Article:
Former director of Rose Art Museum remembered as gifted teacher and visionary
By David E. Nathan
Carl Belz’s former students and colleagues at Brandeis remember the longtime director of the Rose Art Museum as a tradition-defying innovator, an inspiring teacher and a visionary who helped establish the Rose as the area’s leading museum of modern and contemporary art.
Belz, who joined the Brandeis faculty in the 1960s and went on to lead the Rose from 1974 through 1998, died of a heart attack on Aug. 28 at his home in Arlington, Massachusetts. He was 78.
“He had an enormous, life-changing influence on me,” says Kimerly Rorschach ’78, the director of the Seattle Art Museum. “He was a great teacher in every way. He opened up the art world to me and many others.”
As director of the Rose, Belz eschewed the standard exhibition fare by showing the work of women artists at a time when few museums were doing so. He also worked to bring important artists to campus, including painter and printmaker Frank Stella, Belz’s fellow student at Princeton University. Among the notable exhibitions Belz organized were a review of the early work of abstract expressionist painter Helen Frankenthaler and a collection of realist artist Herbert W. Plimpton’s paintings.
“He moved against current paradigms to bring exhibitions to the Rose that exposed the campus to new ideas in the arts,” says fine arts professor Nancy Scott, Belz’s colleague for many years. “He tended to think outside the box.”
At Brandeis, Belz also taught courses on contemporary art and a seminar-style class on museum studies. Betsy Pfau ’74 first encountered Belz in an art history course he taught with fellow professor Gerry Bernstein.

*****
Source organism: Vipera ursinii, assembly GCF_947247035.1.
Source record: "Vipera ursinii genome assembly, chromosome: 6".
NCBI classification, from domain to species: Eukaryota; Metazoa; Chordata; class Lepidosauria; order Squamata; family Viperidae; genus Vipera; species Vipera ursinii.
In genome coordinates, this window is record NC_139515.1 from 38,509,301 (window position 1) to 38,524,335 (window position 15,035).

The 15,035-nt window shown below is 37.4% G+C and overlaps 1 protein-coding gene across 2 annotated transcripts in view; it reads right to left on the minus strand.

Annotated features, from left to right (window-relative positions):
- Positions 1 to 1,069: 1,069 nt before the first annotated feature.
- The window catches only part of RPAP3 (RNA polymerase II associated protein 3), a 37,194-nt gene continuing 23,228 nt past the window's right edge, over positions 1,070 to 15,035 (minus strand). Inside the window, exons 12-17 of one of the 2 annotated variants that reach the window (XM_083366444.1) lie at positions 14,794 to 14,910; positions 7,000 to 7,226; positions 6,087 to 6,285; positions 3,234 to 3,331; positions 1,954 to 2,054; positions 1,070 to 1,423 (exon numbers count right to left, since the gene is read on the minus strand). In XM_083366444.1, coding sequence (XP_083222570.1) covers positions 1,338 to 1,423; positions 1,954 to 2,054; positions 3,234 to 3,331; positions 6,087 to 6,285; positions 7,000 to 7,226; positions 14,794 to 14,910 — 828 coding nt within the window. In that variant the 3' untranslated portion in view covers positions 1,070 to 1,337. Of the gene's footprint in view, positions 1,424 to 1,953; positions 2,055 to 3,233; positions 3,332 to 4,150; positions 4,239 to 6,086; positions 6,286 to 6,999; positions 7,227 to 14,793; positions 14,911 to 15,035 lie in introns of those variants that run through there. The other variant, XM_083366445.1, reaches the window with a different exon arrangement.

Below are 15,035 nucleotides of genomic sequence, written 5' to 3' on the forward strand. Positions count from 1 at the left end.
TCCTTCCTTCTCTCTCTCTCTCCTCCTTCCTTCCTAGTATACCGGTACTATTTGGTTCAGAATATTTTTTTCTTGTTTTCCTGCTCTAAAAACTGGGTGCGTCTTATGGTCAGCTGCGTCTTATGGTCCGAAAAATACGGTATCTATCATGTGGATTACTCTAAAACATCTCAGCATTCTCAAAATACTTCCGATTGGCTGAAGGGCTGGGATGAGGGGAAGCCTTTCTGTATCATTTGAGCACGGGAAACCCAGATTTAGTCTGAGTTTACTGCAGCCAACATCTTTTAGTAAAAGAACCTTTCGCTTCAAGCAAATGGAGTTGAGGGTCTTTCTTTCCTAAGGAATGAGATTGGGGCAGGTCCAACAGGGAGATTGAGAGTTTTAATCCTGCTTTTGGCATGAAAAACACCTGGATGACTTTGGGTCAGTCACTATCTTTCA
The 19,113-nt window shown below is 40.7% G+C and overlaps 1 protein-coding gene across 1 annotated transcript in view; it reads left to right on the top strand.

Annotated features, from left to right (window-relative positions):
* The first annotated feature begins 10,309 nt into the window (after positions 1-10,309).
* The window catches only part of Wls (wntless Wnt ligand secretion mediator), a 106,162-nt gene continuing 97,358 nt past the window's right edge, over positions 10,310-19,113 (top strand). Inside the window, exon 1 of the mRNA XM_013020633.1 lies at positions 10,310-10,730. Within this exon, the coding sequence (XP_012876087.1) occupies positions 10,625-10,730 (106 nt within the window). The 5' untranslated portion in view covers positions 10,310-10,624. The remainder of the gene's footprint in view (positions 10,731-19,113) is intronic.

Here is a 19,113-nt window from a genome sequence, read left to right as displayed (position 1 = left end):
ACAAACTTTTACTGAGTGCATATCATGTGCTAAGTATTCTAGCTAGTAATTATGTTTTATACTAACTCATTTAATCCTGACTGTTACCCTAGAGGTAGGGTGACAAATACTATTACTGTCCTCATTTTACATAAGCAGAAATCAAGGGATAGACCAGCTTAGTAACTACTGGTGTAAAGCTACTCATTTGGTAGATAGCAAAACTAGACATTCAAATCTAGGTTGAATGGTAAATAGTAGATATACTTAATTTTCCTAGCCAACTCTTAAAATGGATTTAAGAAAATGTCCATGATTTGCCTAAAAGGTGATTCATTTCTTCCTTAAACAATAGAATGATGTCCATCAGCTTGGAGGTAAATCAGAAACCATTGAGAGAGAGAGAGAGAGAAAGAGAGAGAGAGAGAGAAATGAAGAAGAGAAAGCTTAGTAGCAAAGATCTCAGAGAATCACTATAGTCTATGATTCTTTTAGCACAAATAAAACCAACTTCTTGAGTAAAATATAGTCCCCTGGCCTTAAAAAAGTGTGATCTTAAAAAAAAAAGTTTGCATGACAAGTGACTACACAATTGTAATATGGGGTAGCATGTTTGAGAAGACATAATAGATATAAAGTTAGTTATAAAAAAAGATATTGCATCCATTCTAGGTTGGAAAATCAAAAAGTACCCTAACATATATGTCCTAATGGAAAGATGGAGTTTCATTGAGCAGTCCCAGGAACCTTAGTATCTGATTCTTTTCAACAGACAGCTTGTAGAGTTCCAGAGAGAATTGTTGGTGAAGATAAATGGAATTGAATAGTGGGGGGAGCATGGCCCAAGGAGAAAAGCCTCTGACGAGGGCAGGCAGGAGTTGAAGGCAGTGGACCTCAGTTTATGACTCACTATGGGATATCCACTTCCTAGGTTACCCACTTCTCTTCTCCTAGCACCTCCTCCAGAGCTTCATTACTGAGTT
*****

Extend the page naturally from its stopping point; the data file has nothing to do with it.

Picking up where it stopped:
“No one I ever met spoke like Carl or wrote like Carl,” remembers Pfau, who later became close friends with Belz and now is a member of the Rose’s Board of Advisors. “His lectures were like poetry, and he wrote in a polished yet conversational way that really made you think. He got me so excited about art and taught me how to look at art.”
As a sophomore, Rorschach took Belz’s museum studies course. She recalls studying a painting by Marie Laurencin, a French artist and contemporary of Pablo Picasso, and learning from Belz how to see art from the perspective of the artist.
“He was engaged not just with the art, but with the artists,” Rorschach says. “He wanted to understand what they were doing and thinking. He taught us to look for what the artists were trying to do in their work.”
Belz actively promoted the work of Boston area artists and always maintained a place in the Rose’s annual calendar for local artists.
According to Rorschach, Belz built on the foundation that Sam Hunter, the Rose’s first director (1960-65), had established through the acquisition of masterpieces by Jasper Johns, Robert Rauschenberg, Roy Lichtenstein, Andy Warhol and other leading artists.
“Carl had limited resources, but he built a great collection of modern and contemporary art, and put on fantastic exhibitions,” she said. “Contemporary art was not what Boston was known for at the time, and he took advantage of that opportunity to build the leading center for contemporary art in the area.”
Belz grew up in New Jersey and attended Princeton. He planned to attend medical school at Columbia University, but changed his career path after taking a painting course, and went on to earn his master’s and PhD in art history at Princeton. He taught at the University of Massachusetts Amherst and at Mills College in Oakland before coming to Brandeis.
The 6-foot-5 Belz was also a fine basketball player at Princeton, and played for one year in the Eastern Basketball League.
Belz leaves his wife, Barbara; four daughters, Portia, Melissa, Gretchen and Emily; three siblings, Dorothy, Elsie and Herman; and five grandchildren.
A celebration of his life will be held at 2 p.m. on Oct. 2 at the Cambridge Art Association.